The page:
Convenient tire sealants to fix a flat tire

Evaluations show that compressor kits are better than aerosol sealers

Published: October 2013

A flat tire is always a nuisance. At best, they are inconvenient. At worst, they are costly and potentially dangerous. However, there is an assortment of aftermarket emergency flat tire repair products that hold the promise of getting you back on the road quickly, without having to mount a spare tire or call a tow truck.

These types of products have been around for years. They work by pumping a sealant into a flat tire, plugging small punctures from the inside. Sealant kit popularity has been accelerating as they become common-place on new cars, where they are replacing the traditional spare tire for sake of weight and fuel consumption savings.

To assess how the latest products work, our tire team took a break from their schedule of testing almost 500 tires this year to evaluate two types of repair kits:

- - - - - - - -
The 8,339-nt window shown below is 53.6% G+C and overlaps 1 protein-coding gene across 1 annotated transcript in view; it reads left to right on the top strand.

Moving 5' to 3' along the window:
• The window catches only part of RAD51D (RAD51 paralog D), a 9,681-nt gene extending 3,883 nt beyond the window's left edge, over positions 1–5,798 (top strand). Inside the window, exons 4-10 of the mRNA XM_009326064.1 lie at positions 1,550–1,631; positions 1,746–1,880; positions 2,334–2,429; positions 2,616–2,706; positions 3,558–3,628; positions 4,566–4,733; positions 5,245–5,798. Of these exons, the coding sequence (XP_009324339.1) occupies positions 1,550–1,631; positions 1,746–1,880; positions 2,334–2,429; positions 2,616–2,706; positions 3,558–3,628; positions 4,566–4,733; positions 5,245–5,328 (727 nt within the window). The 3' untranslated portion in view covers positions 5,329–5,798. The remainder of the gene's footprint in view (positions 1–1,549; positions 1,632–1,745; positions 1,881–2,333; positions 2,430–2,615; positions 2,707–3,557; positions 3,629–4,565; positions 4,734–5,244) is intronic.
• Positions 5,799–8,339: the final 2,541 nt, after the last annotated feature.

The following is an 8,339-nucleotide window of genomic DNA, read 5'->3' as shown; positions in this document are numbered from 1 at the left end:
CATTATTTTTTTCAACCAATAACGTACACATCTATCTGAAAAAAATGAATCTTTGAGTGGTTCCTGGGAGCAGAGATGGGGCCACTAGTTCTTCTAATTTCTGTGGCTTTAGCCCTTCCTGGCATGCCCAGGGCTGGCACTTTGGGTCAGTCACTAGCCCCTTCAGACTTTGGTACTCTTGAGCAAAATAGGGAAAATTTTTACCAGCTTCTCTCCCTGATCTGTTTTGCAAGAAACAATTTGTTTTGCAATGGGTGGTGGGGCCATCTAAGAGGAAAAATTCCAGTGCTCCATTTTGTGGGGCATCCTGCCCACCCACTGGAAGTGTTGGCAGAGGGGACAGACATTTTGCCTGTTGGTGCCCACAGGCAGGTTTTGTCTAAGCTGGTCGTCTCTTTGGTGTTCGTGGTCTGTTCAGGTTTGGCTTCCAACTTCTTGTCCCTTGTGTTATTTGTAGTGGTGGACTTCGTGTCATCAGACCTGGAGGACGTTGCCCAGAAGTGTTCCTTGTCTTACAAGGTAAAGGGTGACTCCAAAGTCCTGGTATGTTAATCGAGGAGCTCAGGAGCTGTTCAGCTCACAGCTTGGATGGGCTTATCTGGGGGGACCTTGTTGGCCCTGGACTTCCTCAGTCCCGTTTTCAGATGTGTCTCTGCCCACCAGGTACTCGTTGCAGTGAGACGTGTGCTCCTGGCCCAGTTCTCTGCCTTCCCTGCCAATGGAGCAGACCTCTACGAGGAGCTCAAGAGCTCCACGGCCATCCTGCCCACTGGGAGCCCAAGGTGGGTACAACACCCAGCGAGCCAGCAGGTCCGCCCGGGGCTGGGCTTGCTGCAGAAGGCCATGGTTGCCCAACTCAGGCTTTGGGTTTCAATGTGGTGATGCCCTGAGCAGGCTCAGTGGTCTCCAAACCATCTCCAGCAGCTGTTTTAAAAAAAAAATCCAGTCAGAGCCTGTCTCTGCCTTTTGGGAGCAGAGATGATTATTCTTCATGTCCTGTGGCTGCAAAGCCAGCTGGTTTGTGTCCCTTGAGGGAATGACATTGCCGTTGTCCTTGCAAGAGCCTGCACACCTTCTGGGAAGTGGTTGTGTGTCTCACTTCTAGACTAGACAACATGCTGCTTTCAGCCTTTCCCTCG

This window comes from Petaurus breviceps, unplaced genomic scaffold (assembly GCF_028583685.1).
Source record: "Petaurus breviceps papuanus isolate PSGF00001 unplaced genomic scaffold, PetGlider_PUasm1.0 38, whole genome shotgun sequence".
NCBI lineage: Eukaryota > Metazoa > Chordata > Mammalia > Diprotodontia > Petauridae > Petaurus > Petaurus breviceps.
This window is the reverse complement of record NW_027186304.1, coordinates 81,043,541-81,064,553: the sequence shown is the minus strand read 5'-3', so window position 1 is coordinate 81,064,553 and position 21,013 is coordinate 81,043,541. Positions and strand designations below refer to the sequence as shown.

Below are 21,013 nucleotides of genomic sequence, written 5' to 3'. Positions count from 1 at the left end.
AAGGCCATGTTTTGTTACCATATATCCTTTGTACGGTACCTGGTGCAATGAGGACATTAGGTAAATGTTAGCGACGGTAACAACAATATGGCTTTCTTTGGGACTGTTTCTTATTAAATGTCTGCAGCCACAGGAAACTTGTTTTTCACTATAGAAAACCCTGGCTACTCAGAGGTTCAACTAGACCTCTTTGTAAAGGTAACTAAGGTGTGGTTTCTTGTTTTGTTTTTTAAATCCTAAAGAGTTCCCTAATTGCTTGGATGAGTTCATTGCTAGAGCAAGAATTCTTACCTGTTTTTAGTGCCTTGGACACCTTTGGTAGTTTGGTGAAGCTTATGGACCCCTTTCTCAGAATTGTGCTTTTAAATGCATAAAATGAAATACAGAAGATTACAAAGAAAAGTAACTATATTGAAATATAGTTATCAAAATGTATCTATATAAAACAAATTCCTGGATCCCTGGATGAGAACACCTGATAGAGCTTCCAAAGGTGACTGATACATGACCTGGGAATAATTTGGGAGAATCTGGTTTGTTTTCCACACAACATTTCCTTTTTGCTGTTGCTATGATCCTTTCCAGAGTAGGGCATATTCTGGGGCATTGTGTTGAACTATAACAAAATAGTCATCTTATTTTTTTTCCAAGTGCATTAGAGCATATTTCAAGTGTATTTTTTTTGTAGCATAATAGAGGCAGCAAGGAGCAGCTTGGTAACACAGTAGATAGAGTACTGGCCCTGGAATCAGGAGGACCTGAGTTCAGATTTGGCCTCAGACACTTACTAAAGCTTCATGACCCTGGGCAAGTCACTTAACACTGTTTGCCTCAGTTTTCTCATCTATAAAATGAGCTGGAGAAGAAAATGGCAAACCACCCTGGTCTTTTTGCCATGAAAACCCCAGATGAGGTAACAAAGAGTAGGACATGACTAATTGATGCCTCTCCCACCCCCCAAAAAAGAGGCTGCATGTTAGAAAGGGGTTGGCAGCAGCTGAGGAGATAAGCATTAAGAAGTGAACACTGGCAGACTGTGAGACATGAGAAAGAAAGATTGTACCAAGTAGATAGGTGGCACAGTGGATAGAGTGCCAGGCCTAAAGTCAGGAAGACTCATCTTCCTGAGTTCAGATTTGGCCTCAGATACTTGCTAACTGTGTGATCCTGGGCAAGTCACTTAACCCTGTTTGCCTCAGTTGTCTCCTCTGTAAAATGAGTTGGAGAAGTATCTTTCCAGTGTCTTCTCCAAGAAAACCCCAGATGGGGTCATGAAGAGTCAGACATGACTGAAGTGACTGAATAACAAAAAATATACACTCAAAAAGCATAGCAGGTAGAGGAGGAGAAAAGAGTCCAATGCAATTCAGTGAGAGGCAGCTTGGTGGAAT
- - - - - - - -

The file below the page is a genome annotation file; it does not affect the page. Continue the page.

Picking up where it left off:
Pressurized-can sealers ($7.50 to $10), such as the ubiquitous Fix-A-Flat, are one-time-use products that have a dispensing tube that screws to a tire’s air-inflation valve. These sealers can both patch a hole and inflate the tire.

Tire-sealant kits ($20 to $80) combine a portable 12-volt air compressor and a replaceable container of sealant. More and more new cars supply this kind of kit in lieu of a spare tire.

Despite their roles, these products are not spare tires in a can. They should only be used for tires that are technically repairable, by sealing a small hole only in the tread, and with the understanding that the fix is strictly temporary. No attempt should be made to repair a hole larger than 6 mm in diameter or a cut or hole in a sidewall. With that kind of damage, your only option is replacing the tire.

If you use a tire sealant, you should get the tire professionally repaired or replaced as quickly as possible—typically within 100 miles or as directed by the product.

Sealants coat the inside of the tire and wheel with a messy residue, which a tire shop has to clean out, possibly causing extra expense. They can potentially gum up the tire-pressure monitor sensor (TPMS), if so equipped, risking erroneous readings. However, in our tests, we had no sensor become inoperable. Typically the sensors needed to cleaned after using a sealant. Some products specifically claim they are TPMS safe.

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